Texas plan cuts black and Latino districts despite increasing touchpoint population

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Democrats have been wringing their hands for months as they wait for the near certain partisan Gerrymander in Texas after the 2020 census, which added two House districts to the traditionally Republican voting state. Many have wondered how bad the national map would be after Texas, which is fully controlled by the GOP, went full blast with more of their twisty and twisty congressional district maps. With the release of the GOP’s first Texas District Map yesterday, there is both good news and bad news.

The good news

Republicans were apparently so frightened by the prospect of a surge of Democrats in the state that they spent all of their energy drawing districts in a way that even more strongly protected their Congressional delegation holders. But to create secure seats for GOP representatives, they also had to create more secure seats for Democrats.

The report The result is that the much-feared additional advantage in Congress that Republicans could have enjoyed in Texas did not materialize, at least not under that first proposed card. The old card had given the GOP a 23-13 advantage in the 36-seat Texas House of Representatives delegation. Twelve of these seats have in fact become quite competitive over the past decade due to demographic changes such as in 2020 many of those 23 GOP seats were no longer considered ‘safe’.

In the proposed new map, however, the number of secure GOP seats would drop from 11 to 22, with a compromise in the number of Democratic secure seats. too going from 8 to 12. This leaves one remaining leaning Dem seat and two more Republican leaning, and a single throwing seat.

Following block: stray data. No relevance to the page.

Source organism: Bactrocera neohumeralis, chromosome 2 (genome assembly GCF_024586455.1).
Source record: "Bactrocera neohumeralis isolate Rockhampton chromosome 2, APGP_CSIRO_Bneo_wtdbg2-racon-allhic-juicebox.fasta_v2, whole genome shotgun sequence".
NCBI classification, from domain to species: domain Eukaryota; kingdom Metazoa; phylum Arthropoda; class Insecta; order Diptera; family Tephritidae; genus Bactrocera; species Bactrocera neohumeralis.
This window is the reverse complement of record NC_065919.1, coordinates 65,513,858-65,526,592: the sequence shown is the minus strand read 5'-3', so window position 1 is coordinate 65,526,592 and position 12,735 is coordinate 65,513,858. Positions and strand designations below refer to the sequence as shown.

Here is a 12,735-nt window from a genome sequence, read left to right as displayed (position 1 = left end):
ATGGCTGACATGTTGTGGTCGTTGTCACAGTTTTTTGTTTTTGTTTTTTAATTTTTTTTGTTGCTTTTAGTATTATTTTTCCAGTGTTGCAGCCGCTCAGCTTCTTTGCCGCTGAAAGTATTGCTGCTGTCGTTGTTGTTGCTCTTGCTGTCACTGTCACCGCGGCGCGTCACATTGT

If all went according to plan for the GOP, the final House delegation split in 2022 would be 24-13 with a draw. Accordingly, at more the GOP could win 2 seats in the Texas Congress. But if the draw went in the direction of the Democrats, the current 10-seat gap would remain the same at 24-14, with each side winning one seat.

The GOP failed to reap more of a net gain because it had already gerrymandered the state as far as it apparently could go. And even if he wins two seats in 2022, those seats could be offset by a gain of +2 in Democratic seats in the blue states of Oregon and Colorado, which have each won a new seat in Congress. (Efforts to gerrymander Florida, Georgia, and North Carolina may be countered by a Gerrymander supporter of New York which could create 3-5 new Democratic Districts, depending on the aggressiveness of that state’s Democratic legislative majority.) could means that the medium-term chances for Democrats to keep the House in 2022 will start more or less where they are today, that is, without the additional 6-13 seat tilt to the GOP expected from gerrymandering.

Bad news